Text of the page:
Fruitnet spoke to Andriy Yarmak, economist at the UN’s Food & Agriculture Organisation and a specialist in the produce sector in eastern Europe, the Caucasus and Central Asia, about the impact of the coronavirus pandemic.
What has the immediate effect of the coronavirus outbreak been for farmers and consumers in eastern Europe, the Caucasus and Central Asia?
Andriy Yarmak: The situation is very different for each country. Governments of all nations are reacting chaotically, often hurting their own consumers and farmers despite their intention to help. A good example of this is the closure of open-air markets and street trade in most countries across eastern Europe, the Caucasus and Central Asia. Unfortunately, decision-makers did not appear to realise that in some of these countries supermarkets account for less than 5 per cent of fresh fruit and vegetable sales. So farmers have lost their market and consumers cannot buy fresh produce. The decision has also led to much bigger crowds at retail outlets than if these markets had stayed open.
How have availability and prices been affected?
AY: A common problem we’re seeing is the closure of borders, sometimes even for trucks, which has caused the price of some products to skyrocket, while the price of others have collapsed. We are seeing a large increase in demand for items that store relatively well, such as potatoes, onions, apples and citrus. On the other hand, highly perishable goods, especially those sold at higher prices, are suddenly not being bought. People are trying to limit their visits to supermarkets and are stocking their carts with other types of things.
Understandably, given the situation, we are also seeing a sharp increase in demand for items that people perceive as healthy, including lemons, garlic and ginger. The price of such products has therefore gone up significantly.
How has the recent economic downturn impacted consumer purchasing power and demand for fresh produce?
AY: The purchasing power of consumers is a significant factor. In these countries, many people have lost their jobs due to quarantine requirements and the economic slowdown. These people do not have significant savings, while currencies have lost value and imported products have become too expensive. Altogether this has significantly affected demand for fresh produce, as a lot of fruits, berries, nuts and even vegetables are considered non-essential consumption items.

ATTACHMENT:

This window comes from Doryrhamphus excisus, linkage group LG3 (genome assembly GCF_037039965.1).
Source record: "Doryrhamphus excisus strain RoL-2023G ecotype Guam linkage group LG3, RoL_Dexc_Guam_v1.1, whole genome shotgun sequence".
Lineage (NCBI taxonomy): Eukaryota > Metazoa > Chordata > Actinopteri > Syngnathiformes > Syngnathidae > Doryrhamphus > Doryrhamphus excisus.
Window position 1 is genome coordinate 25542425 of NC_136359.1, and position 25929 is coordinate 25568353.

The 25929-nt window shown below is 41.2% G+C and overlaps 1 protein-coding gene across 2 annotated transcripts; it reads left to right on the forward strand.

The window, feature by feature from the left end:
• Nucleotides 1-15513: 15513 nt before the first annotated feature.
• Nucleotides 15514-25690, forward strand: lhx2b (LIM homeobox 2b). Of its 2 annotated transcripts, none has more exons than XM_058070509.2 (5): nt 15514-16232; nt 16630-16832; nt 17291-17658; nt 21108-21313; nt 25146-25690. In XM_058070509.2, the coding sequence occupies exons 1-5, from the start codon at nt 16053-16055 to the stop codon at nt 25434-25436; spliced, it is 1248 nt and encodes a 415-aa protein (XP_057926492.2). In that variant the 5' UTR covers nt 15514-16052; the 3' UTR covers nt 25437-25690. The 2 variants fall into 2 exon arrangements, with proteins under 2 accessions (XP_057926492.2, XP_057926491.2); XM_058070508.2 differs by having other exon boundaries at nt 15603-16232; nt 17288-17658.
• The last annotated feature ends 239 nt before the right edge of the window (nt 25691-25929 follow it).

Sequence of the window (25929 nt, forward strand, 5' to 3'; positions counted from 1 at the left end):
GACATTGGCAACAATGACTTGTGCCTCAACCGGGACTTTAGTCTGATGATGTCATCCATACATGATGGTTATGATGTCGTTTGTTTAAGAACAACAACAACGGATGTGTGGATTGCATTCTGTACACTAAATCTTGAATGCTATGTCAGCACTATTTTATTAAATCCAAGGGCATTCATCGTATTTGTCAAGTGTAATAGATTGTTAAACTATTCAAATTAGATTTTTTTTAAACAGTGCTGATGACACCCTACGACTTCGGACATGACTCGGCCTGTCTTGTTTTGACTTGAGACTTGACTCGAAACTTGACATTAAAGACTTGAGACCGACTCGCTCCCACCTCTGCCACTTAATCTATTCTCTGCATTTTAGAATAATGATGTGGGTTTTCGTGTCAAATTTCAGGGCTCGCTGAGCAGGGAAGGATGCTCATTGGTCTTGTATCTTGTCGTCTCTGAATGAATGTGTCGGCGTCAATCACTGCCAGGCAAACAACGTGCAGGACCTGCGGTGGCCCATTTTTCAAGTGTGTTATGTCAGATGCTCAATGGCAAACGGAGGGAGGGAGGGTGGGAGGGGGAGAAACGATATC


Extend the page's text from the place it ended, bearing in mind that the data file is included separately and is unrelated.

Low oil prices are an additional problem for exporting countries, which export large volumes of produce to oil-rich economies. The purchasing power of oil- and gas-producing countries has been reduced sharply and they are importing less. This has caused, for example, apple prices in Moldova to collapse at a time when they normally go up, as Russian buyers default on their contracts.
How about logistics? Are companies having to deal with extra costs?
AY: Logistics have become much more expensive. For example, Georgian exporters of hazelnuts are having to pay almost twice as much to get their product to the EU. However, even with these higher costs, very few transport companies are offering their services, as they have to cross many borders and the situation and regulations are changing almost every day. Many border crossing points are already completely closed.
Countries like Ukraine, which produces enough for local consumption and does not rely too much on imports or exports, are in the best position. It is a much harder situation for export-dependent Moldova and Uzbekistan, which also have to import significant amounts of vegetables and other products.
Are labour shortages an issue as they are in other parts of Europe, where fears are growing that produce will be left to rot on farms?
AY: Spoilage and food waste have increased due to interruptions in the value chains. If the situation remains the same, a lot of fresh produce will be wasted. Increased stockpiling in homes also leads to spoilage, even for storable items.
Farms in Ukraine are facing issues getting the labour to the fields due to limitations on public transportation and limits on the number of people allowed in one car or bus. This is increasing costs. However, in eastern Europe and Central Asia, there will be no shortage of pickers, as many of them have already returned home from Poland, Italy and other countries. Moreover, a lot of people have lost jobs in other sectors and might be available to make some money working on farms.